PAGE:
Youmans (pronounced like 'yeoman' with an 's' added)
is the best-kept secret among contemporary American writers.
--John Wilson, editor, Books and Culture

Saturday, June 16, 2012

Makoto Fujimura on the core of existence


My friend Mako is a great leader in the arts and the church, and I often find that he has a wisdom that strikes to the heart of things. Here's a clip from his address at Biola:

Art and love are fundamentally the same act, operating on the same sphere of our lives. You see, art is not a frivolous, peripheral activity, but it has to do with the deepest core of existence; it is to love yourself, and your neighbors.  Art defines what makes us human; and fully human, we will be making things.

We either create toward that love or away from that love; if we sit Idle to this reality, we abdicate our responsibility to steward culture: to say that we do not create, while consuming culture all the time, is to let the commercial forces determine our identity as a nation. 

So instead of consuming, go and create.  Be an entrepreneur, a nurse, a teacher, a missionary, an engineer, a politician, a scientist or a chef.  Are you called to the arts?  Do not forget to learn to ask yourself "what do you want to make today?"  I find that artists are guilty of not asking this question today.  Art has become a kind of game you play in an elitist circle, divorced from everyday concerns.  Artists are more concerned with "being in the right circles" to be recognized, rather focusing on creating art that only they can do. By the way, if anyone, institution, ideology or an art school crit tells you that you cannot use the word "creative," transgress.  But if you must transgress to make a point, do transgress in love.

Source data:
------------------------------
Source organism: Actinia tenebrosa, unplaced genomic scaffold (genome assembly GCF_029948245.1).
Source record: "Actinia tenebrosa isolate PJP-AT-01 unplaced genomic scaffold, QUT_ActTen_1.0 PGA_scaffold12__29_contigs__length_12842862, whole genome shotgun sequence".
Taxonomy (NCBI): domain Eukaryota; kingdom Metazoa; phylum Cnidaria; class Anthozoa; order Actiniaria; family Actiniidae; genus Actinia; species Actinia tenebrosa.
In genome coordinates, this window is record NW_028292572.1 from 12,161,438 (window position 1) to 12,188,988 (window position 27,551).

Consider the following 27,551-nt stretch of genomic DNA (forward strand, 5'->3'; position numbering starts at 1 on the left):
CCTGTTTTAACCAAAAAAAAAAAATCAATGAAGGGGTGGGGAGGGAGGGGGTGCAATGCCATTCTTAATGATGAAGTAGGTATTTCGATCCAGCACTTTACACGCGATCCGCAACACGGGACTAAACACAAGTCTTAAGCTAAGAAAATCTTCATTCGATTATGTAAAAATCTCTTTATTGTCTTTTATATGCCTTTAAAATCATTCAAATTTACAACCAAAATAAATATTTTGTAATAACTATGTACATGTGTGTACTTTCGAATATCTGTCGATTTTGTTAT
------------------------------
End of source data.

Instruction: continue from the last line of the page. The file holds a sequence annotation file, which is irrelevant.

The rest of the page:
5 comments:

  1. Wonderful,and absolutely true. Thanks,Marly.

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  2. You know, I just read a book that struck me as deeply, terribly "away from that love." Well written, well made. But far away.

    Mako is very special.

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  3. Oh yes, absolutely the truth! So well said that I'm going to save this and share.

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  4. It was even better when I listened to his speech all the way through. And made me quietly so grateful that, almost 40 years after my own graduation, I made the choices I have made in my life. A lot of what I want to do now is help younger people make that choice. It's so much harder now, and takes even greater courage.

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  5. I have a transcript, and I imagine it will appear on line soon... probably on his blog.

    Yes, it is good to look back and see that one survived growing up and eventually made right choices!

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Alas, I must once again remind large numbers of Chinese salesmen and other worldwide peddlers that if they fall into the Gulf of Spam, they will be eaten by roaming Balrogs. The rest of you, lovers of grace, poetry, and horses (nod to Yeats--you do not have to be fond of horses), feel free to leave fascinating missives and curious arguments.